All you need to know about this so-called scandal can be summed up by looking at the contortions OIG went through to establish a "conflict of interest."
The legal issue, however, is complicated. The RMC Research Corporation of Portsmouth, New Hampshire operated three contracts — totaling nearly $40 million — to provide technical assistance to states and districts on Reading First. Its contract with ED contained boilerplate federal conflict-of-interest language designed to prevent “the existence of conflicting roles that might bias a contractor’s judgment” and stave off an “unfair competitive advantage.”
Got that? RMC's contract contained standard conflict-of-interest (COI) boilerplate.
But when RMC later subcontracted the actual operations to three regional centers — at the University of Texas, the University of Oregon, and Florida State University — the contracts did not contain the conflict-of-interest clause. The clause also was absent in consulting agreements between RMC and its technical assistance providers. As a result, the OIG said, “they may not have disclosed any actual or potential” conflicts of interest.
RMC's failing to put the COI boilerplate in its subcontracts is a technical infraction at best. The question OIG was supposed to be investigating was whether the technical assistance providers had actual conflicts. Apparently, the answer to that question was "no they didn't" or else we would have gotten a detailed accounting of all the actual conflicts from OIG. Instead, we got the statement that the technical assistance providers "may not have disclosed any actual or potential" conflicts of interest. That's something a senior auditor tells a junior auditor before telling the junior auditor to go out and find conflicts. Go get 'em, son.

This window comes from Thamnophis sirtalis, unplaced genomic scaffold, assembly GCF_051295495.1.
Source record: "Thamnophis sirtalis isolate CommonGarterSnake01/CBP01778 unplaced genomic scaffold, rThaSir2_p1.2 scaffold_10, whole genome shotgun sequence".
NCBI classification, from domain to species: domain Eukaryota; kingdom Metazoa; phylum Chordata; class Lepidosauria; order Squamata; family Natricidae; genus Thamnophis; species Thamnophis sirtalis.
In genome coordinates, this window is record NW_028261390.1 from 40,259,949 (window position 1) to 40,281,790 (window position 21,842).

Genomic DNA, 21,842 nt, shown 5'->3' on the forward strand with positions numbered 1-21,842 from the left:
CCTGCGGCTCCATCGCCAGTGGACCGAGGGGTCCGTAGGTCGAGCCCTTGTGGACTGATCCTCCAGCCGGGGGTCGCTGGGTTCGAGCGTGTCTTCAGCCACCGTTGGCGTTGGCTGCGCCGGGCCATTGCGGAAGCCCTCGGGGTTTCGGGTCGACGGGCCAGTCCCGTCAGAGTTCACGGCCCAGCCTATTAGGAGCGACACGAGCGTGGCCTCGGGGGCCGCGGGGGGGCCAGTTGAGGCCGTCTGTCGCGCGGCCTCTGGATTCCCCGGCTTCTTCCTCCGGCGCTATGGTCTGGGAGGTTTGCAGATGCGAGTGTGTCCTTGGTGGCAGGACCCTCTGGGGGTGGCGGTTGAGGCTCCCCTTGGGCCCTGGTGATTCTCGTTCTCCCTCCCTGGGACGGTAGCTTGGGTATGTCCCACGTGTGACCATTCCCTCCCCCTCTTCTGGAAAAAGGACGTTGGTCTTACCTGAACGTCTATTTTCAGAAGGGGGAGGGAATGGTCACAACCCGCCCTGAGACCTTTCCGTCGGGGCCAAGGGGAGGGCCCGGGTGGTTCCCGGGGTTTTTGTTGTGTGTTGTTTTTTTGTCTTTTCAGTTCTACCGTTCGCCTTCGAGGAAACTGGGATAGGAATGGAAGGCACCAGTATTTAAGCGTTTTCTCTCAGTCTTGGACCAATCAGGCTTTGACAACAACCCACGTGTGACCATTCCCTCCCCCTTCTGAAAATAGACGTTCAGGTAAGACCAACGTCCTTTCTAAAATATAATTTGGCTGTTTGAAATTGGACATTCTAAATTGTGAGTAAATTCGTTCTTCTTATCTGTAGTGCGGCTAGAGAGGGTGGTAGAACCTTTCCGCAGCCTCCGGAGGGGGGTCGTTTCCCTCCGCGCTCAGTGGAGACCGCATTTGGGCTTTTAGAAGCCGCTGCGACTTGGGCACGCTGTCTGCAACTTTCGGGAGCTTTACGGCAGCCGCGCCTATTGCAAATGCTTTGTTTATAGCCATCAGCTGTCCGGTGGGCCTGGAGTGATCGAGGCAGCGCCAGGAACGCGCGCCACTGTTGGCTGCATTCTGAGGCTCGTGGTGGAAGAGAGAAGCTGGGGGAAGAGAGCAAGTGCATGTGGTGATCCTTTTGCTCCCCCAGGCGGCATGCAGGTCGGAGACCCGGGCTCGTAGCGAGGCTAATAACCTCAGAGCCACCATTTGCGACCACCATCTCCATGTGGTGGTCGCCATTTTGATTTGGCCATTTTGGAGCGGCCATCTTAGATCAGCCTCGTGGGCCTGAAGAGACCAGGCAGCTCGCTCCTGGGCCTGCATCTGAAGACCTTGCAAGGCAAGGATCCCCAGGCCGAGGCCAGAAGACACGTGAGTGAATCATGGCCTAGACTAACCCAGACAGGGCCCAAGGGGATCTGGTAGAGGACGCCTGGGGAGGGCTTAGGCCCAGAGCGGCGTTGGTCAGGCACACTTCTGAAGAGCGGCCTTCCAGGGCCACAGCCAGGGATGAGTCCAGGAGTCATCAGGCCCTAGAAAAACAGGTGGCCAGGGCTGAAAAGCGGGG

Apparently, the junior auditor failed to find anything useful using this standard, so the OIG switched gears to salvage something.
The conflict of interest standard is much more clear-cut, and at the same time, more limited, than the OIG’s suggested standard of “bias or impaired objectivity.”
What's up with that? Since when do auditor's get to suggest their own standards instead of following the standard set down by law. Love 'em or hate 'em, we elect politicians to make laws and standards like this, not unelected OIG auditors who are supposed to be looking for real live legal violations instead of fabricating their own based on their own made-up standards. Title I explains the problem with OIG's made-up standard.
A conflict-of-interest standard would, at the very least, suggest that someone providing technical assistance for Reading First not have a connection to reading programs for students in kindergarten through the third grade, the program’s constituency. But a technical assistance provider who has designed a McGraw-Hill math product, to use a hypothetical example, while perhaps not having a direct conflict of interest in recommending against a Harcourt reading program, might have “an appearance of bias or impaired objectivity” in connection to any McGraw-Hill product.
See? Under the real COI standard OIG couldn't find any real or potential conflicts. So they made up their own COI standard to fit the the "violation" to the facts. This is how the OIG found violations by finding a technical assistance provider who's written a college level textbook for a publisher who also publishes textbooks eligible for Reading First funds. And, even under this contrived standard, OIG was only able to find “an appearance of bias or impaired objectivity” as opposed to actual bias or actual impaired objectivity. Even OIG admits this:
The OIG acknowledged there “is no federal requirement that contractors, subcontractors or consultants be vetted for bias or impaired objectivity” but said that not having one damaged the “integrity and reputation” of RMC and the department.
So what we're left with is no actual legal violations, but OIG's opinion that DoE should have gone beyond the requirements of the law and should have adopted OIG's made-up COI standard because not to have done so damaged the “integrity and reputation” of DoE.
I suppose there exists a forum for OIG to give their opinions somewhere, but one place that I'm certain those opinions do not belong is in an audit. There is no room for judgments or opinions in an audit. Only clear violations of law, which in this case there were not, are supposed to go into OIG audits.
Are all OIG's as incompetent as DoE's OIG?